So the Cali”bear” 400 has found its first home to lay its head, its bed is not too big and not too small but just right and its in the new and much improved Oris Aquis date.
This is now a “5 days” power reserve piece fitted with a slightly larger and black rather than white date disk.
The action however is all to be seen on the back. So it is out with the old Sellita and in with the new 400 Calibre and there is now an extra large sized crystal back with which to view it, and it is a substantially prettier thing to look at that the old incumbent.
This is not where the fun ends however, as there is also a new quick change bracelet solution requiring neither tools nor a manicure to fix broken nails after use.
At 43.5mm it keeps with the established sizing of the range, and the new movement means this watch will not need to go back to your A.D for a service for at least 10 years after you take it out of the box and if it does need to go back for any warranty reasons then that also lasts 10 years to match, and that is a significant selling point and show of confidence in their own engineering from Oris.
Available for CHF 3100 on the strap and CHF 3200 on the bracelet then the purchase of the additional metal work is a no brainer.
So it is out with the old and in with the new, and that includes the price. This watch does jump up the price over the previous Sellita powered model, which currently starts at 1,950 EUR.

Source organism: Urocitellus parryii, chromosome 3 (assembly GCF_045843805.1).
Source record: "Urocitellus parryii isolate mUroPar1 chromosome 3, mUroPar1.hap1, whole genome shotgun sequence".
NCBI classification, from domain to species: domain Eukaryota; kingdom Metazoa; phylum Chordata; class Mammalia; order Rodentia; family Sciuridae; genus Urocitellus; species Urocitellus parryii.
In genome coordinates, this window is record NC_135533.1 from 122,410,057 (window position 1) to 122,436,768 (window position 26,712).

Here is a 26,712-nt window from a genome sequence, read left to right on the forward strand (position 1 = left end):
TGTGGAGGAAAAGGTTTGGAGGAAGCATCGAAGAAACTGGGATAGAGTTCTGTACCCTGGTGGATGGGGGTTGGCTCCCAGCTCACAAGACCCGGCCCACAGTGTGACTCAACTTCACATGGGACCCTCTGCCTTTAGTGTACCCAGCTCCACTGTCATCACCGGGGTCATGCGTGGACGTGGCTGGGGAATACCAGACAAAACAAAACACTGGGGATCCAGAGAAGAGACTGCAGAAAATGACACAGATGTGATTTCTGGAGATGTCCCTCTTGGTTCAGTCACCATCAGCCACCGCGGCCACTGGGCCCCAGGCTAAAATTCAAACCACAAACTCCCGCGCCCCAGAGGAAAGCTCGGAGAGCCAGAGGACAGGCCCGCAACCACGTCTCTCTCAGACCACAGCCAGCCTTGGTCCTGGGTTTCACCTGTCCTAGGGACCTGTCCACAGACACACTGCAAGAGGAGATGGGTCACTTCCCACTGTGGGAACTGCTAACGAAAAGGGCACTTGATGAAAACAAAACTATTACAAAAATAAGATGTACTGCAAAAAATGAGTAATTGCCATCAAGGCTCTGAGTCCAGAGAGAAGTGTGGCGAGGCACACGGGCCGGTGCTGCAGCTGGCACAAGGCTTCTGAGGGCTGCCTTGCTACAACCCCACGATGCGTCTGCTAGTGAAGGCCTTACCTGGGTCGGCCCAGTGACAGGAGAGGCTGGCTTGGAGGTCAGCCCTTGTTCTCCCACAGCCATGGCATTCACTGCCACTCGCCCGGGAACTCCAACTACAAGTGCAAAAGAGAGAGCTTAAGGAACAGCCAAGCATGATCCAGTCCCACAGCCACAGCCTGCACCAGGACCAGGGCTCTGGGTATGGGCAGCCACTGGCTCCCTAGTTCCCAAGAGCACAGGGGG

Will this new power plant and watch combo stand the price increase? I suspect it will, there are plenty of similar dive watches from other brands that remain in this new price bracket for Oris while maintaining either Sellita or ETA power plants.
Perhaps the only link to the old line, which I will miss but which I dare say may well reappear at some stage as I suspect the Oris fanboys and girls will perhaps “encourage” its return if possible is the Red Rotor…
Gone but not forgotten,
but who amongst us would not rather have some teddy bear ears instead?
Got into the horological hobby only a few short years ago; but got, as us Scots like to say, “baw deep” pretty quickly. Thanks to buying a lemon of a Rolex he spent hours researching why his watch wasn’t working and along the way gained an interest in what makes them tick. He now runs the Scottish Watches website and keeps cohort Rick in check on the twice weekly Scottish Watches podcast.